DENVER, Colo. — The 10th Circuit Court of Appeals here has ruled a United Methodist pastor can continue his suit against the state of Oklahoma over the license plate image of a Native American shooting an arrow into the sky because he feels it violates his religious liberty.
Even though neither his church nor his ordination is mentioned, the suit has stirred up some negative feelings in the denomination.
The suit has stirred up some negative feelings in the denomination..
The Rev. Kevin Cressman, pastor of St. Mark’s United Methodist Church in Bethany, Okla., said the case is not an attack on Native American religion, culture or beliefs. “One is mistaken to characterize it as such,” he said.
The image to which Cressman objects is a photo of a sculpture by Allan Houser titled “Sacred Rain Arrow.” It is based on an ancient Apache legend about a warrior who had his bow and arrow blessed for ending a drought.
“Being a citizen of the United States entitles Cressman the rights to express his opinion, but being a United Methodist minister does not entitle him to speak for The United Methodist Church,” said the Rev. David Wilson, district superintendent of the Oklahoma Indian Missionary Conference. “I think there are many who understand this lawsuit [to be] as frivolous as I do.”
Many art galleries around the world display Houser’s work, and the Smithsonian Institute owns a version of the “Sacred Rain Arrow.”
“The Rain Arrow sculpture to my understanding is the artist’s attempt to show an aspect of Apache life,” Wilson said. “It reminds me of the artist’s connection to God and the people’s desire to connect with God.”
Oklahoma and the UMC
Oklahoma is home to two United Methodist annual (regional) conferences: Oklahoma Conference and Oklahoma Indian Missionary Conference. The Oklahoma Indian Missionary Conference includes 6,000 members in 84 churches in ministry with Native Americans. Oklahoma is home to the majority of the conference’s congregations; there is one church in Dallas, three churches and one fellowship in Kansas.
Bishop Robert Hayes Jr. is episcopal leader for both Oklahoma conferences.
“I find it troubling and disturbing that one of our pastors would find this symbol offensive,” Hayes said. “I wish Rev. Cressman could have said something to me so that I could have entered into some dialogue with him and some of my Native American brothers and sisters who could have explained the symbol. I view it as a distraction to the ongoing healing relationships.”
The 2012 United Methodist General Conference, the denomination’s top lawmaking body, dedicated a significant portion of its time to an “Act of Repentance toward Healing Relationships with Indigenous Peoples.”
Nate Kellum, the attorney representing Cressman, explained his client’s views in a post on the Facebook page for the Center for Religious Expression:
The standard Oklahoma license plate, introduced in 2009, depicts a statue of a Native American shooting an arrow toward the sky. Based on a sculpture entitled “Sacred Rain Arrow,” the image illustrates a story of an Apache warrior shooting arrows blessed by a medicine man toward the clouds to end a drought.
Cressman doesn’t believe in the myth and doesn’t want to promote it. As a Christian pastor called to ministry in an area steeped in Native American tradition, he frequently encounters individuals who cling to these beliefs, and he tries to convince them to cast off myths and accept the truth of the gospel.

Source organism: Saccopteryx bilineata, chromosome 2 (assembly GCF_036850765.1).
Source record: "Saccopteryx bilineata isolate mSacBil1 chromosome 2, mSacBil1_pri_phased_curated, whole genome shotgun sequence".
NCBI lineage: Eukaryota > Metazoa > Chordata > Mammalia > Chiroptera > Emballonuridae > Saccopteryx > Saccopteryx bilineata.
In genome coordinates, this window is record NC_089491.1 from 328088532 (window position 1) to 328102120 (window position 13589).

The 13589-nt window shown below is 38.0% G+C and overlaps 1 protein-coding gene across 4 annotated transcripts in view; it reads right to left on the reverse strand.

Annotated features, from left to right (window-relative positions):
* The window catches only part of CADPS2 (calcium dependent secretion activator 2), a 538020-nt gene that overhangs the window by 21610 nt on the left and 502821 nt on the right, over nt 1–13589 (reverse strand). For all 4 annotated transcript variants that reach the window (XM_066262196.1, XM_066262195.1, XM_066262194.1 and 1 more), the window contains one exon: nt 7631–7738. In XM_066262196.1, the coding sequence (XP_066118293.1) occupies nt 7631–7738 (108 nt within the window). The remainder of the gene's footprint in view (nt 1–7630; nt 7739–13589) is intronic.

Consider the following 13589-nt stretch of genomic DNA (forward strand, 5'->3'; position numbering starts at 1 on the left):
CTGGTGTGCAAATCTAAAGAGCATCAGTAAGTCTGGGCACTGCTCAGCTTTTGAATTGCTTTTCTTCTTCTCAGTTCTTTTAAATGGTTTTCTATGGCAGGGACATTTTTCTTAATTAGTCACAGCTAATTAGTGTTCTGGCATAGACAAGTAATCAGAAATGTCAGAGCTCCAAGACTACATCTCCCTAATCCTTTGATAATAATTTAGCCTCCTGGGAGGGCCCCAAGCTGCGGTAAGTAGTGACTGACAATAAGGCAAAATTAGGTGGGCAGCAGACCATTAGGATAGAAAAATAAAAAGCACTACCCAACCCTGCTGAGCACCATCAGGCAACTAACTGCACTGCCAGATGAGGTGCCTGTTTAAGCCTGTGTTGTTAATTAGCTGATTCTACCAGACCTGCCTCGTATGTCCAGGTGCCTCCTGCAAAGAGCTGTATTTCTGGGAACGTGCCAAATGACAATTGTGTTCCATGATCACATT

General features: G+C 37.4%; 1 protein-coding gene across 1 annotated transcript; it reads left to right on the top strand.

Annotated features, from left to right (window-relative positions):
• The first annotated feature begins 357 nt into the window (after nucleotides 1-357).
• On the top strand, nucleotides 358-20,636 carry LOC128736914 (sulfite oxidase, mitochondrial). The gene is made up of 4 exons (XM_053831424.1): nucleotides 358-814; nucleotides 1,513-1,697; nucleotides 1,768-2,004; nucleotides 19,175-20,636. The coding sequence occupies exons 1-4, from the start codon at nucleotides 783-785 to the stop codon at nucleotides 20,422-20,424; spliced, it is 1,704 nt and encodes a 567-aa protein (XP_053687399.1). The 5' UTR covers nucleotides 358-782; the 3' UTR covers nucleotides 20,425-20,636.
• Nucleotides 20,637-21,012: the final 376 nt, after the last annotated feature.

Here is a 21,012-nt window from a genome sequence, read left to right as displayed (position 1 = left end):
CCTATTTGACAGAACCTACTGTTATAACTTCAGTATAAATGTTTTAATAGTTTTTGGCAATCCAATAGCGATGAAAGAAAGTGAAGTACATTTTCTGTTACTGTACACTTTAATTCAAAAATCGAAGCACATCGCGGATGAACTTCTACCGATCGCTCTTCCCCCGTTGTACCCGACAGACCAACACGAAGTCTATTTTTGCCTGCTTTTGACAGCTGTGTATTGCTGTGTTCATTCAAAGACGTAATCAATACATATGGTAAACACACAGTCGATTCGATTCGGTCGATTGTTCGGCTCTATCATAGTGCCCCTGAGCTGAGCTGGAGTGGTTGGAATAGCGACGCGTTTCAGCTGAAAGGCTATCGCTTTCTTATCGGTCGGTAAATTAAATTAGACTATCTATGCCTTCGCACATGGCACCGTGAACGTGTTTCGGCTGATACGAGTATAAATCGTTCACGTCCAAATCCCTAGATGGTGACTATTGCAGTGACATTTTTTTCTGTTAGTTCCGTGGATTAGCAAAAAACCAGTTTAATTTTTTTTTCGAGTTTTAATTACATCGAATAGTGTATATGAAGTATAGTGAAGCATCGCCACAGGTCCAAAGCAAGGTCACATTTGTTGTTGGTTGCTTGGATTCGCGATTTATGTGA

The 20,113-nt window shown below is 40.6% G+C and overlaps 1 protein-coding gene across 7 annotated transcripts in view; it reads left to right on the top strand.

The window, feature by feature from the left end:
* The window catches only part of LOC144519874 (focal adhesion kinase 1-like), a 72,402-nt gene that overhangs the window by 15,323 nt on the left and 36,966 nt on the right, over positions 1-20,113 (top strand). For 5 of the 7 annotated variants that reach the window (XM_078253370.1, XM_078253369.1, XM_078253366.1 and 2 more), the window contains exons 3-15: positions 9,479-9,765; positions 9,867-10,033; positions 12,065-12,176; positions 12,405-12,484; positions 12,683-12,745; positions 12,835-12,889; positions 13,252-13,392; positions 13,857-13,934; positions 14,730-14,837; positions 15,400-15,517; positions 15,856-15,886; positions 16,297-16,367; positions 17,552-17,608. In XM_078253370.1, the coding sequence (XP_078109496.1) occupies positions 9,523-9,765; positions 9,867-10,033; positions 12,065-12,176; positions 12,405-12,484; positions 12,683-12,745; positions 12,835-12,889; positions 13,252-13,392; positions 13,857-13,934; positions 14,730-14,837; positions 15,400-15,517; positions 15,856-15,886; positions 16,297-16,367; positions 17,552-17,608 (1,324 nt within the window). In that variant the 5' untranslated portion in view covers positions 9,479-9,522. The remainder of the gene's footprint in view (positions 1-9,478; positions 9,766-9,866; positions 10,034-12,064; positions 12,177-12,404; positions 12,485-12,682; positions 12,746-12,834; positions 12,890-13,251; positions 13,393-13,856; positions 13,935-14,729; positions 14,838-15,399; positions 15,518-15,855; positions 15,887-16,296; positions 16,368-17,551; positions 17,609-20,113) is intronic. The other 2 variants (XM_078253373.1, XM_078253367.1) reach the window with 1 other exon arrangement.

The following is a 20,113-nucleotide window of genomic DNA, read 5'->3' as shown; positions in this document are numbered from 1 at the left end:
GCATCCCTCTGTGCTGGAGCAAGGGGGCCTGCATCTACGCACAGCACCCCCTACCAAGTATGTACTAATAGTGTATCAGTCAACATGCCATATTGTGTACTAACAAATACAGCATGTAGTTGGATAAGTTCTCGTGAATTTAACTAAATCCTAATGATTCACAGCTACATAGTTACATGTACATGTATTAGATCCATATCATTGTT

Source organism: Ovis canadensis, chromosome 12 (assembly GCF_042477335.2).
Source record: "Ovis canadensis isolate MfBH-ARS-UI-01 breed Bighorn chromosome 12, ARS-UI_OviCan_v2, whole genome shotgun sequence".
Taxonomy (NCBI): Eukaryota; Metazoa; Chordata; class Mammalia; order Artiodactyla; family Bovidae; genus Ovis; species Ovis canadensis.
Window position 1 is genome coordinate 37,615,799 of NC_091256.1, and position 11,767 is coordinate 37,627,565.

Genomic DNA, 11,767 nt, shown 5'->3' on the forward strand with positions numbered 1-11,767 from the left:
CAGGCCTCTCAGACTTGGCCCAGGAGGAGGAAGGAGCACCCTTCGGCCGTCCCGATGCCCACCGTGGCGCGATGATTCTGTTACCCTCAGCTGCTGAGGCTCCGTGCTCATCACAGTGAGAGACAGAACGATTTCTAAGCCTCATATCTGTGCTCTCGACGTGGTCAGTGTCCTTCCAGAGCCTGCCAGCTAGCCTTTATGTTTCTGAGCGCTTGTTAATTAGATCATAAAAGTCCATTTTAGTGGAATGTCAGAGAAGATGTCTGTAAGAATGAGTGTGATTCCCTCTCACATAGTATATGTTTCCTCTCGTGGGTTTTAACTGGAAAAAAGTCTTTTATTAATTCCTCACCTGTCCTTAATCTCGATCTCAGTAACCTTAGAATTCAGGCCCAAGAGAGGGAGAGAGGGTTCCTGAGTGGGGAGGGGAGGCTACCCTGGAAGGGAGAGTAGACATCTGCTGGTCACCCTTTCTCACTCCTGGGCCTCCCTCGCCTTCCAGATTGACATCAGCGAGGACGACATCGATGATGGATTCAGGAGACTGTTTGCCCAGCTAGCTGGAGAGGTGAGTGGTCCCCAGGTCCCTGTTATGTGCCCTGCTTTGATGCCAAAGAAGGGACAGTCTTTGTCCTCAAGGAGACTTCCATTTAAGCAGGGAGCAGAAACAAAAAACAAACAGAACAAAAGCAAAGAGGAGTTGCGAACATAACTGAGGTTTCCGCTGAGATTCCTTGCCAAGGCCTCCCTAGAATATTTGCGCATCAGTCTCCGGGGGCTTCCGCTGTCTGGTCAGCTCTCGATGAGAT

The case presents legal issues of freedom of speech that are important for all Americans of all religious, nonreligious and ethnic backgrounds, according to Cressman. “Repeated efforts were made to find a resolution without filing a lawsuit,” he said.
What’s the issue?
Enoch Kelly Haney, a Native American artist and former Oklahoma state legislator, said he does not understand why Cressman has an issue with the artwork.
“I did know Allan Houser, and he was a very kind and gentle man,” Haney said. “I can’t recall that he had anything bad to say about anybody. His art is much like mine; often, it is an illustration of who we are and what we think.”
Haney, a member of Norman (Okla.) First American United Methodist Church, pointed out that many Native people were forced to be Christians, “but a great percentage of Native people today are Christians in spite of all that.”
Native tribes were the first to bring The Methodist Church to the state, according to Wilson.
“We are the Mother Church of Methodism for Oklahoma,” Wilson said. “It was the Indian Methodist preachers and lay persons who laid the foundation for the future generations such as me.”
The Rev. Thom White Wolf Fassett, a member of the Seneca Nation and of the Native American Ministries for the Upper New York Conference, chaired the 2012 Act of Repentance General Secretary’s Advisory Council of the United Methodist Commission on Christian Unity & Interreligious Concerns.
Fassett called the message Cressman’s lawsuit sends to Native Americans by a clergy leader of a Christian denomination “more disturbing.”
“Do we violate the religious liberty of others when we pray in church and send our prayers on the smoke of burning cedar or sage?” Fassett asked. “Do our sisters and brothers in our Native American United Methodist churches in Oklahoma need to be wary of suits against them because they may dance a prayer or wear ribbon shirts or blouses as celebrations of their joy in the faith?”
Fassett said the image of a Native shooting an arrow into the sky on a license plate is a cultural image that can be embraced as a part of a celebration of diversity and the intention to live equally together.
Hayes said Cressman is exercising his rights and has not violated any United Methodist Book of Discipline rules. He said the courts will decide the case.
“Once it is dealt with, we will go on with our lives, we will go on with ministry,” Hayes said, “and we will go on with the work of the church.”